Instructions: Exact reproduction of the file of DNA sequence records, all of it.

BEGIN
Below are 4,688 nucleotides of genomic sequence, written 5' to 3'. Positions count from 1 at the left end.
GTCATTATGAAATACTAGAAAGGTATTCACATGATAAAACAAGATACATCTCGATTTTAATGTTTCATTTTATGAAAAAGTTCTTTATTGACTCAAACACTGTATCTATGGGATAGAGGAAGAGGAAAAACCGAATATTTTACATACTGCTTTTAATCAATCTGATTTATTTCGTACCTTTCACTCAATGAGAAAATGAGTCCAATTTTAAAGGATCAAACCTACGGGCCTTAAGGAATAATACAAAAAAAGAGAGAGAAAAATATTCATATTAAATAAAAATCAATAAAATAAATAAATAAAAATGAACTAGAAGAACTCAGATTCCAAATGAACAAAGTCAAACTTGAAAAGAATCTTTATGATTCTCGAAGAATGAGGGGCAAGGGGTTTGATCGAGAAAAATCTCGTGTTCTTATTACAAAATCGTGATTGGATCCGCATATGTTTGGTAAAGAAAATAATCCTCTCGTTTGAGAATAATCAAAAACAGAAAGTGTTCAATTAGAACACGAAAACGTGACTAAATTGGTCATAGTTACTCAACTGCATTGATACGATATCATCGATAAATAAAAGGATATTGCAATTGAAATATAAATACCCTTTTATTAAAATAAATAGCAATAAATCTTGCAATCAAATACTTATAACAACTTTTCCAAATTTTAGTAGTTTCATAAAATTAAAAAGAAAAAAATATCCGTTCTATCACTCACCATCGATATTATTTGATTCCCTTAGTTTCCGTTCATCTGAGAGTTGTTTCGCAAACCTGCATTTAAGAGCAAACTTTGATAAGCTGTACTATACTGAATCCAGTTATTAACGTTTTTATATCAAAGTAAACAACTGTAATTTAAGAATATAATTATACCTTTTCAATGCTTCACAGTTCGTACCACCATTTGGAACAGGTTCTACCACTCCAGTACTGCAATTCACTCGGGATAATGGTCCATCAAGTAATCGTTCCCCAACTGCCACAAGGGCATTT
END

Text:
Below are 4,688 nucleotides of genomic sequence, written 5' to 3'. Positions count from 1 at the left end.
GTCATTATGAAATACTAGAAAGGTATTCACATGATAAAACAAGATACATCTCGATTTTAATGTTTCATTTTATGAAAAAGTTCTTTATTGACTCAAACACTGTATCTATGGGATAGAGGAAGAGGAAAAACCGAATATTTTACATACTGCTTTTAATCAATCTGATTTATTTCGTACCTTTCACTCAATGAGAAAATGAGTCCAATTTTAAAGGATCAAACCTACGGGCCTTAAGGAATAATACAAAAAAAGAGAGAGAAAAATATTCATATTAAATAAAAATCAATAAAATAAATAAATAAAAATGAACTAGAAGAACTCAGATTCCAAATGAACAAAGTCAAACTTGAAAAGAATCTTTATGATTCTCGAAGAATGAGGGGCAAGGGGTTTGATCGAGAAAAATCTCGTGTTCTTATTACAAAATCGTGATTGGATCCGCATATGTTTGGTAAAGAAAATAATCCTCTCGTTTGAGAATAATCAAAAACAGAAAGTGTTCAATTAGAACACGAAAACGTGACTAAATTGGTCATAGTTACTCAACTGCATTGATACGATATCATCGATAAATAAAAGGATATTGCAATTGAAATATAAATACCCTTTTATTAAAATAAATAGCAATAAATCTTGCAATCAAATACTTATAACAACTTTTCCAAATTTTAGTAGTTTCATAAAATTAAAAAGAAAAAAATATCCGTTCTATCACTCACCATCGATATTATTTGATTCCCTTAGTTTCCGTTCATCTGAGAGTTGTTTCGCAAACCTGCATTTAAGAGCAAACTTTGATAAGCTGTACTATACTGAATCCAGTTATTAACGTTTTTATATCAAAGTAAACAACTGTAATTTAAGAATATAATTATACCTTTTCAATGCTTCACAGTTCGTACCACCATTTGGAACAGGTTCTACCACTCCAGTACTGCAATTCACTCGGGATAATGGTCCATCAAGTAATCGTTCCCCAACTGCCACAAGGGCATTT